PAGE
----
As an, uneventful by recent standards, Tesla (NASDAQ - TSLA) quarterly earnings call came to an end, Elon Musk came up with the following, as if it were an afterthought; “Um yeah…the um….Deepak is going to be retiring from Tesla”. Naturally, the market responded badly to both the news that Deepak Ahuja, the CFO, was leaving – the latest of a long line of senior departures, as well as the manner in which it was broadcast. Nor did news of his replacement, 34-year-old Zach Kirkhorn, a relatively junior member of the Tesla staff whose surname Musk appeared to have forgotten, seem to go down very well. It was this which grabbed the headlines but otherwise the call did little to shift the entrenched positions of bulls or bears...
For the bulls there was comfort from operating cashflow of $1.2 billion and an increase in cash to $3.7 billion suggesting that the $900 million convertible debt can be paid in cash with something to spare in March, as it needs to be, if as now seems likely, the stock trades then below $360. Then there were Musk’s assurances that a factory in China, financed by cheap local bank debt, would be built and producing 3,000 model 3s per week by the end of this year. The bears point out that the Q4 interest received implies that the average cash for the period was significantly lower than at the period end. Furthermore capex has been cut to the bone, which suggests liquidity concerns and is certainly not consistent with a growth company. As for Musk’s China forecast, it seems to be yet another example of wishful thinking which ends up unfulfilled.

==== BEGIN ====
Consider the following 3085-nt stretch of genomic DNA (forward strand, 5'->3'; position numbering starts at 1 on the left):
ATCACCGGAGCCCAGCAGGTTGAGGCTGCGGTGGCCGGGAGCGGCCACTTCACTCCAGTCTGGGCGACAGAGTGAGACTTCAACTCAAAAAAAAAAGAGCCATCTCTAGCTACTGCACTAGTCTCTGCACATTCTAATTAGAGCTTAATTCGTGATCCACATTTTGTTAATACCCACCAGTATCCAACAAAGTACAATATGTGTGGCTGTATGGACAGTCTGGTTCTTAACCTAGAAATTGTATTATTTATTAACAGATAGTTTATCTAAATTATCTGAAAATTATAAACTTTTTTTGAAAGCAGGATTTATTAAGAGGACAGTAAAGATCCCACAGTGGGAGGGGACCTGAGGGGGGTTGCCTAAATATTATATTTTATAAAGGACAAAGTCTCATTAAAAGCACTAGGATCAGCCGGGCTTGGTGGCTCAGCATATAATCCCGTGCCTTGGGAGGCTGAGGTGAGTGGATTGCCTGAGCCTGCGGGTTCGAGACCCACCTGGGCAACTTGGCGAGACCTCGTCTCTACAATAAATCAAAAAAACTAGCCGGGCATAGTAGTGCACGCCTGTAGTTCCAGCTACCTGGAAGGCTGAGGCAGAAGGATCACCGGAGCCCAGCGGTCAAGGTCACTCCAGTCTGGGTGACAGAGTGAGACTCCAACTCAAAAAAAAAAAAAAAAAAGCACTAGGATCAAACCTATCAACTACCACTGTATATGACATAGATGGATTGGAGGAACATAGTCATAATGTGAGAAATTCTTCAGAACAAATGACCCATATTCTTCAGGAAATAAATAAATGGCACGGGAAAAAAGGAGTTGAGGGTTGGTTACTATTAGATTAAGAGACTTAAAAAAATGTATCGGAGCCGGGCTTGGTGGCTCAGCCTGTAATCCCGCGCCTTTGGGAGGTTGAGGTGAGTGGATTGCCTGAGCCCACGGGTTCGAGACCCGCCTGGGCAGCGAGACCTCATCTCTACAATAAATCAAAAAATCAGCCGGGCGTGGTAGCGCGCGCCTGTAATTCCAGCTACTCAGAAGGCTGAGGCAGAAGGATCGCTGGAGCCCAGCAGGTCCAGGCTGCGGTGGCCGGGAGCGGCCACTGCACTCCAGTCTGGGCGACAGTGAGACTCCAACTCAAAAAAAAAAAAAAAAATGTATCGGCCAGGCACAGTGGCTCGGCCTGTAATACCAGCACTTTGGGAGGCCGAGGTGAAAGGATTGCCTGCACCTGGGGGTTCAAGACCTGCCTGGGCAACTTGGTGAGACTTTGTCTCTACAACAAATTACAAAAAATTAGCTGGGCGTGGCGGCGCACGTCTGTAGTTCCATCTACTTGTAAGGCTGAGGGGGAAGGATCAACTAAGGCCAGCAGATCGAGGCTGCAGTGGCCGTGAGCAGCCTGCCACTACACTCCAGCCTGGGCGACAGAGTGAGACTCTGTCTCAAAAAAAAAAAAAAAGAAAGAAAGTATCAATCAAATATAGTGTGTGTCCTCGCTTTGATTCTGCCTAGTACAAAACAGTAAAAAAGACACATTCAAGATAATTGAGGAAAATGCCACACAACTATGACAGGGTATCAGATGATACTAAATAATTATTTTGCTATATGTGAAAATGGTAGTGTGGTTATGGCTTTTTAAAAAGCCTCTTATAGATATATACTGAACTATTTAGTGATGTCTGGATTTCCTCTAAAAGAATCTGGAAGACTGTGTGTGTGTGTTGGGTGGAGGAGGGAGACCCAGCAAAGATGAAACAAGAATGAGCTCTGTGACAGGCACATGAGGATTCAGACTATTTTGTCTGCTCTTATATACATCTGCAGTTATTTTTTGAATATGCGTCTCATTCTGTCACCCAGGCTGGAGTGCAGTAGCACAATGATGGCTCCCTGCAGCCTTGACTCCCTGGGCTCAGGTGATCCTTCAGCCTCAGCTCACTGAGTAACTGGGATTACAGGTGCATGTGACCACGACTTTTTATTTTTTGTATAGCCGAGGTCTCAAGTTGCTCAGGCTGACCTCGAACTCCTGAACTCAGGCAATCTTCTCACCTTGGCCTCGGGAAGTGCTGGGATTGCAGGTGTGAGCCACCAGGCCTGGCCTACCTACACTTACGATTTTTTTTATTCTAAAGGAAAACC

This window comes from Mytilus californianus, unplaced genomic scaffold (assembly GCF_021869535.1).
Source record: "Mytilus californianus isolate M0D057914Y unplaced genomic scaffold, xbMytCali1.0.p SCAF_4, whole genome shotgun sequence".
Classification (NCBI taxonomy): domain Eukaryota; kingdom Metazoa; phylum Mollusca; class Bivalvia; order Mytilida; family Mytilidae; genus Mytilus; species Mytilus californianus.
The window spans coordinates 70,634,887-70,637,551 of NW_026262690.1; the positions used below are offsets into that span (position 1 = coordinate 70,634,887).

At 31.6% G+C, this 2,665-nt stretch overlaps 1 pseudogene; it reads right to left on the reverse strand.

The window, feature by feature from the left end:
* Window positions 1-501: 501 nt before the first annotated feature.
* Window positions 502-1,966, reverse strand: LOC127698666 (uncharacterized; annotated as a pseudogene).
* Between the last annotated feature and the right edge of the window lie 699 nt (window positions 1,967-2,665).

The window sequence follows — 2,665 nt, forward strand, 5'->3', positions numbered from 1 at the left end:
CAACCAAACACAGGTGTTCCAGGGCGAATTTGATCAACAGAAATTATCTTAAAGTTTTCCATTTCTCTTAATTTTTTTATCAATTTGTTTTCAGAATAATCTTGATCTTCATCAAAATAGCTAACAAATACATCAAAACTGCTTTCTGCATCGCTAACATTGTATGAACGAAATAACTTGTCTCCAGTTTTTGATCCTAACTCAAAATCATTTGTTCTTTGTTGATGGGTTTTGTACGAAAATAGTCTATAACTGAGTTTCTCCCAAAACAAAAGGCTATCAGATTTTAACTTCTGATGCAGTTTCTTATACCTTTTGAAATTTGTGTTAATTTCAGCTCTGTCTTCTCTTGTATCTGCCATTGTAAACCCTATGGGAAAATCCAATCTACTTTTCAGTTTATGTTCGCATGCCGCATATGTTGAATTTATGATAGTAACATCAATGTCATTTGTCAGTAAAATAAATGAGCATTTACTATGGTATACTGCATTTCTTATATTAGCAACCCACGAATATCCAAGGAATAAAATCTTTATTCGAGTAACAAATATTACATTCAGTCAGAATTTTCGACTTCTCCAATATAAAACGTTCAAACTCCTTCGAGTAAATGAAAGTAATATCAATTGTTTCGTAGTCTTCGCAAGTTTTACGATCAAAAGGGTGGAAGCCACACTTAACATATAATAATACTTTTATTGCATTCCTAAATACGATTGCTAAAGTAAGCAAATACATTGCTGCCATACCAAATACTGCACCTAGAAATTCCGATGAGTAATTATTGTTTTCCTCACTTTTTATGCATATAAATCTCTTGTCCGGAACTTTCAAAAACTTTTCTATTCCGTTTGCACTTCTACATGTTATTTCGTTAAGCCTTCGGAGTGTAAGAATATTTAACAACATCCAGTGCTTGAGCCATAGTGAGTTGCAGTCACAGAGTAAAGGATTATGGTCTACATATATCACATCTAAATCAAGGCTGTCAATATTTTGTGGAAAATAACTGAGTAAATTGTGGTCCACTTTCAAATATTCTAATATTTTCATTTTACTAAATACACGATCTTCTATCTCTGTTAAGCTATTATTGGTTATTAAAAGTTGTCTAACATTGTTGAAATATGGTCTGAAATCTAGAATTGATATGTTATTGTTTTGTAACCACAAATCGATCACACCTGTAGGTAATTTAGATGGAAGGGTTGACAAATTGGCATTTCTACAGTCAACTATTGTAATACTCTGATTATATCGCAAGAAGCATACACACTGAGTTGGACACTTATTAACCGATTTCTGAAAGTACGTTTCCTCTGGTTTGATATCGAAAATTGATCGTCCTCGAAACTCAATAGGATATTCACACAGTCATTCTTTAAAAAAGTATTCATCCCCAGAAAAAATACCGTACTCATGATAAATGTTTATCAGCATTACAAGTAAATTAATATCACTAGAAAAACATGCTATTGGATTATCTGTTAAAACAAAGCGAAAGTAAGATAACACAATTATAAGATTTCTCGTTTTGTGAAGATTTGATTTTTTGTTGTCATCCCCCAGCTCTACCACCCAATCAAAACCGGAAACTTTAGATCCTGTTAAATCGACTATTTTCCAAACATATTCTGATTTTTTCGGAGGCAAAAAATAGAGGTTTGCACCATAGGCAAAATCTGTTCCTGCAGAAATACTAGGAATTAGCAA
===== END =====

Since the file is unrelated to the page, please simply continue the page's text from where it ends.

Amid all the conflicting noise investors should concentrate on the fact that Q4 net income was half of that of Q3 (and 2/3rds of that was made up of Greenhouse Gas credits which will not apply in Europe which is, with China, the all important market as demand in the US softens rapidly). Q1 is forecast at around break-even and the Q4 run rate looks to remain static implying a p/e of more than 50 for a business which has already peaked. The bear case has always been that Tesla cannot turn a profit by mass-producing cars at affordable prices (the much vaunted and never achieved $35k) and can be best summed up by the following absurdity from Musk;
“The demand for model 3 is insanely high. It’s just like people literally don’t have the money to buy the car. It’s got nothing to do with desire. They just don’t have enough money in their bank account. If the car can be made more affordable the demand is extraordinary.” Well thanks for that Elon. You’ve got it in a nutshell. The shares are a sell.
Filed under: Tesla, TSLA, Maestrano, IQE, AMS Ag, Dave Richards, Wandisco, Parity Group, BP, Lucian Miers
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